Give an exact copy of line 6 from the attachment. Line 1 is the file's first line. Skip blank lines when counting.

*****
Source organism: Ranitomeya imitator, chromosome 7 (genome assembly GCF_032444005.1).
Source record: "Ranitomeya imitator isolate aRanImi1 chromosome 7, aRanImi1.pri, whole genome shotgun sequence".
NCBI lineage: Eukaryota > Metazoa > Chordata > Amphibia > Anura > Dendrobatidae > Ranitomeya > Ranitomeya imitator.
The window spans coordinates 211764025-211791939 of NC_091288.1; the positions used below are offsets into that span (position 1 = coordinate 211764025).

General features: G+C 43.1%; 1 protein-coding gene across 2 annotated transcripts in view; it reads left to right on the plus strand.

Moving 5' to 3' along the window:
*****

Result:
Moving 5' to 3' along the window: